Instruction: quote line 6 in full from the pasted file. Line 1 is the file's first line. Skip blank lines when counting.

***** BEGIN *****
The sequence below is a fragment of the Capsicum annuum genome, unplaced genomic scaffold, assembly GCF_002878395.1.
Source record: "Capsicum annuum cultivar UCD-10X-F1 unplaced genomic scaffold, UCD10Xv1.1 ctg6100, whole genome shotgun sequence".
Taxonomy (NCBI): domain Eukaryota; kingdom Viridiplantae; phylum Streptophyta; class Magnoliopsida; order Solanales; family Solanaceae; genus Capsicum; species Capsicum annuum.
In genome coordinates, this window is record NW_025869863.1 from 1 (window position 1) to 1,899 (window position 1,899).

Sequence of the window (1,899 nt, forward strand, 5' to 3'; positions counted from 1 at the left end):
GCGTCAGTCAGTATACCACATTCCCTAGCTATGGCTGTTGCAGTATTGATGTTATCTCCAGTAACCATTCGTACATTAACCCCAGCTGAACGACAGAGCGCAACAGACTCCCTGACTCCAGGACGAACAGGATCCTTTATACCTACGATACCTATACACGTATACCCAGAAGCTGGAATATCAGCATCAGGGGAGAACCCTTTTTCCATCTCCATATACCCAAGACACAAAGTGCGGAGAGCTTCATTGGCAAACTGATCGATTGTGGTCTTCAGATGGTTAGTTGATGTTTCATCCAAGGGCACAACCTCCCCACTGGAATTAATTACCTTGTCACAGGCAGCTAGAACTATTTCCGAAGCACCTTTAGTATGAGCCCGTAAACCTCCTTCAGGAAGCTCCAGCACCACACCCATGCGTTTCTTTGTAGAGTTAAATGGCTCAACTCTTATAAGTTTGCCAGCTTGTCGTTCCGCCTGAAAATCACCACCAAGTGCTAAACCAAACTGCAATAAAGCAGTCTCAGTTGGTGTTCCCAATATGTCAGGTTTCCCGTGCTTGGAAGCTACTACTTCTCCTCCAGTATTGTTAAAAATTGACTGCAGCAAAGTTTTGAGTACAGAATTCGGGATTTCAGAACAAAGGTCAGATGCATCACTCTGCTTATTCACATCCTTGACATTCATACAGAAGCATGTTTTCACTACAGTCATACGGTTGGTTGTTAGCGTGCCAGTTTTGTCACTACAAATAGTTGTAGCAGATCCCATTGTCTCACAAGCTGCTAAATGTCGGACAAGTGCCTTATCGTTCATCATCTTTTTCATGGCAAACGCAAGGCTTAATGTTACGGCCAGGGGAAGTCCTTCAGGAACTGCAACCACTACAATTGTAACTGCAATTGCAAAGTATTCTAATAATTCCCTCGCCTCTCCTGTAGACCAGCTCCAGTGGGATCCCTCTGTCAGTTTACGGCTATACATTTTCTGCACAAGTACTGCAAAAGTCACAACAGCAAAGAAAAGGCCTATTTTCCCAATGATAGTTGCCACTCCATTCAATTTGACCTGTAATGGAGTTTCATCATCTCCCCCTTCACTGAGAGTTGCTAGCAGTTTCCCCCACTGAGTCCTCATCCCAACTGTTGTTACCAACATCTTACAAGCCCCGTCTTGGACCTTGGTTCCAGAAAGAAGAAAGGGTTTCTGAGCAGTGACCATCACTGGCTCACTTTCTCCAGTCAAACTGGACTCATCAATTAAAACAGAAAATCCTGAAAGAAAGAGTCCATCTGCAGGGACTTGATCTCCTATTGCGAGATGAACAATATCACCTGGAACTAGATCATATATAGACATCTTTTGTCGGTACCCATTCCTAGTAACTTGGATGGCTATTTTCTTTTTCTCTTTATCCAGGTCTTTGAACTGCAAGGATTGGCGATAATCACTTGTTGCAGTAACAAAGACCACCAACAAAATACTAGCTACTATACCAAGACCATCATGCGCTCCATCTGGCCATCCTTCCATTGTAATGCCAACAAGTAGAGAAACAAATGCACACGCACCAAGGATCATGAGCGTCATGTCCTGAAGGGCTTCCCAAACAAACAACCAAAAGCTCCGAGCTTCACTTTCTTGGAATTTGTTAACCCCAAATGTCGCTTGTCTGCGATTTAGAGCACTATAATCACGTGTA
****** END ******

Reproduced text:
GCGTCAGTCAGTATACCACATTCCCTAGCTATGGCTGTTGCAGTATTGATGTTATCTCCAGTAACCATTCGTACATTAACCCCAGCTGAACGACAGAGCGCAACAGACTCCCTGACTCCAGGACGAACAGGATCCTTTATACCTACGATACCTATACACGTATACCCAGAAGCTGGAATATCAGCATCAGGGGAGAACCCTTTTTCCATCTCCATATACCCAAGACACAAAGTGCGGAGAGCTTCATTGGCAAACTGATCGATTGTGGTCTTCAGATGGTTAGTTGATGTTTCATCCAAGGGCACAACCTCCCCACTGGAATTAATTACCTTGTCACAGGCAGCTAGAACTATTTCCGAAGCACCTTTAGTATGAGCCCGTAAACCTCCTTCAGGAAGCTCCAGCACCACACCCATGCGTTTCTTTGTAGAGTTAAATGGCTCAACTCTTATAAGTTTGCCAGCTTGTCGTTCCGCCTGAAAATCACCACCAAGTGCTAAACCAAACTGCAATAAAGCAGTCTCAGTTGGTGTTCCCAATATGTCAGGTTTCCCGTGCTTGGAAGCTACTACTTCTCCTCCAGTATTGTTAAAAATTGACTGCAGCAAAGTTTTGAGTACAGAATTCGGGATTTCAGAACAAAGGTCAGATGCATCACTCTGCTTATTCACATCCTTGACATTCATACAGAAGCATGTTTTCACTACAGTCATACGGTTGGTTGTTAGCGTGCCAGTTTTGTCACTACAAATAGTTGTAGCAGATCCCATTGTCTCACAAGCTGCTAAATGTCGGACAAGTGCCTTATCGTTCATCATCTTTTTCATGGCAAACGCAAGGCTTAATGTTACGGCCAGGGGAAGTCCTTCAGGAACTGCAACCACTACAATTGTAACTGCAATTGCAAAGTATTCTAATAATTCCCTCGCCTCTCCTGTAGACCAGCTCCAGTGGGATCCCTCTGTCAGTTTACGGCTATACATTTTCTGCACAAGTACTGCAAAAGTCACAACAGCAAAGAAAAGGCCTATTTTCCCAATGATAGTTGCCACTCCATTCAATTTGACCTGTAATGGAGTTTCATCATCTCCCCCTTCACTGAGAGTTGCTAGCAGTTTCCCCCACTGAGTCCTCATCCCAACTGTTGTTACCAACATCTTACAAGCCCCGTCTTGGACCTTGGTTCCAGAAAGAAGAAAGGGTTTCTGAGCAGTGACCATCACTGGCTCACTTTCTCCAGTCAAACTGGACTCATCAATTAAAACAGAAAATCCTGAAAGAAAGAGTCCATCTGCAGGGACTTGATCTCCTATTGCGAGATGAACAATATCACCTGGAACTAGATCATATATAGACATCTTTTGTCGGTACCCATTCCTAGTAACTTGGATGGCTATTTTCTTTTTCTCTTTATCCAGGTCTTTGAACTGCAAGGATTGGCGATAATCACTTGTTGCAGTAACAAAGACCACCAACAAAATACTAGCTACTATACCAAGACCATCATGCGCTCCATCTGGCCATCCTTCCATTGTAATGCCAACAAGTAGAGAAACAAATGCACACGCACCAAGGATCATGAGCGTCATGTCCTGAAGGGCTTCCCAAACAAACAACCAAAAGCTCCGAGCTTCACTTTCTTGGAATTTGTTAACCCCAAATGTCGCTTGTCTGCGATTTAGAGCACTATAATCACGTGTA